“A common refrain I hear from patients is, ‘I feel fine, so there is no reason to see my doctor,’” Rehil-Crest said. “The problem with that mentality is that there are a lot of diseases that really don’t have symptoms until it has done significant damage to your body over decades of not being treated.”
The best example of this, he said, is high blood pressure.
“We often call high blood pressure the ‘Silent Killer’ because a person may spend decades of their life with high blood pressure and never have a symptom, and the first time it is diagnosed is after they had a heart attack or a stroke,” Rehil-Crest said. “If you have high blood pressure and it is detected early by a doctor at an annual physical, then that gives them the opportunity to treat it and hopefully prevent a heart attack or stroke in the patient’s future.”
Fear of bad news also extends beyond the wellness exam and when doctors ask for further testing. Many are afraid of the outcome, Dr. Rehil-Crest said.
“What I try to explain to patients is that the earlier we can detect disease the better chance we have at treating it or curing it before it can cause significant damage to your health,” he said. “This is especially true for cancer. If we can detect breast cancer or colon cancer early, before a patient has symptoms, then we have the best chance of curing the patient.”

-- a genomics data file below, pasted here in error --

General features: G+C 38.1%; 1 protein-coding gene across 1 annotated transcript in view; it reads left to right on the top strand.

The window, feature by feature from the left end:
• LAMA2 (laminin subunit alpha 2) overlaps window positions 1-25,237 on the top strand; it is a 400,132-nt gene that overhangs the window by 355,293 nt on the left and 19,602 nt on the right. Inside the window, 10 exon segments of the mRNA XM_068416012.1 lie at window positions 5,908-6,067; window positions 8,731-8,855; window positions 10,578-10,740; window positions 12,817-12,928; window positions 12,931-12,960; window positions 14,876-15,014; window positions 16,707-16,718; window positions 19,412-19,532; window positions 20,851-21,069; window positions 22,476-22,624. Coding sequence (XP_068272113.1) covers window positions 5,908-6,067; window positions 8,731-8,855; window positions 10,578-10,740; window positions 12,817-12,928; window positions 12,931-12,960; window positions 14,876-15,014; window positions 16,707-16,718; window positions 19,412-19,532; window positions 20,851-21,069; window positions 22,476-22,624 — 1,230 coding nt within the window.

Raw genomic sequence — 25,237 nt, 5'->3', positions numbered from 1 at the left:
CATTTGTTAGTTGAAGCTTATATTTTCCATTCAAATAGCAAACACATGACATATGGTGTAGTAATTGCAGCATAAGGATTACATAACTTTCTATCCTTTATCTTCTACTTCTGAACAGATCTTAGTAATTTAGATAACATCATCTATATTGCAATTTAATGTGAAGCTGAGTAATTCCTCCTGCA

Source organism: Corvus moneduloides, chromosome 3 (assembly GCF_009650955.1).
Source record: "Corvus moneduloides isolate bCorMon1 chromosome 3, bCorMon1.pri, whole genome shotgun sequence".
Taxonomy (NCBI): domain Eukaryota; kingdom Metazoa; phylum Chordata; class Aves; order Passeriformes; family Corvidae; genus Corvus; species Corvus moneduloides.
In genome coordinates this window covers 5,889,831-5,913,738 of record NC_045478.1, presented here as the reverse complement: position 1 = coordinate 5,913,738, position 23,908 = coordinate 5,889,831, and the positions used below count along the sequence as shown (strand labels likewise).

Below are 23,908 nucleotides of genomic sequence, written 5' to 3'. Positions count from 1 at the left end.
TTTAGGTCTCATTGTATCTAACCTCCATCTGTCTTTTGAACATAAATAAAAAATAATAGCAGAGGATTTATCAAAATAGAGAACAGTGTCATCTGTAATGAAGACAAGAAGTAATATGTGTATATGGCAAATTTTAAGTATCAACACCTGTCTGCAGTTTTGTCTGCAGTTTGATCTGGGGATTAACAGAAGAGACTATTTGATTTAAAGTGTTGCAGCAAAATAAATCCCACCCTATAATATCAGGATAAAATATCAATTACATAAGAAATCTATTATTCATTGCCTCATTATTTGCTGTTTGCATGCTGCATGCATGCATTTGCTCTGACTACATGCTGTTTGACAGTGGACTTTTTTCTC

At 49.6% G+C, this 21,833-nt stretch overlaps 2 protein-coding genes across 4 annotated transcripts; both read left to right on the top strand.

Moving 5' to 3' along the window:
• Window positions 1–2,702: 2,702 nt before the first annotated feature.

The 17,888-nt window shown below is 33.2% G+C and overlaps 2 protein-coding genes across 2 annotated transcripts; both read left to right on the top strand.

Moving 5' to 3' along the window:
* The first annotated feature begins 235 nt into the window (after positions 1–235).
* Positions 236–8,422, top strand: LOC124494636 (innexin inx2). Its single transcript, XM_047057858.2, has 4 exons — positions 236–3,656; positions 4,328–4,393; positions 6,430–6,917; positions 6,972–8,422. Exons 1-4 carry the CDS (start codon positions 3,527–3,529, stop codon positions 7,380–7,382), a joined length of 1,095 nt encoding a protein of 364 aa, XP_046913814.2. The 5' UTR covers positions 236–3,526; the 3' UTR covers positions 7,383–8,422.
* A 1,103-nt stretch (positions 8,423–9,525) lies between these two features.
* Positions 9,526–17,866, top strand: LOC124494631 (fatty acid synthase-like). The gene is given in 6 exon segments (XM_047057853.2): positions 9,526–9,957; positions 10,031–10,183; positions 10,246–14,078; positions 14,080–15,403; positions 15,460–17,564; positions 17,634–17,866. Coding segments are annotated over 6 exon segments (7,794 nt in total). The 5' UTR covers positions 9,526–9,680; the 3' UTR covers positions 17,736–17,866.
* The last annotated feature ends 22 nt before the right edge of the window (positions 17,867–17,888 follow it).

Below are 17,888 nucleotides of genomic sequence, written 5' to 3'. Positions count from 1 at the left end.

If something is wrong now, don’t wait
A wellness exam is not necessarily a “free and clear” diagnosis for the next 12 months.
“There are some things that we may not be able to detect in an annual physical,” Rehil-Crest said. “Any new symptoms or concerns should be brought your doctor and not wait until your next physical.”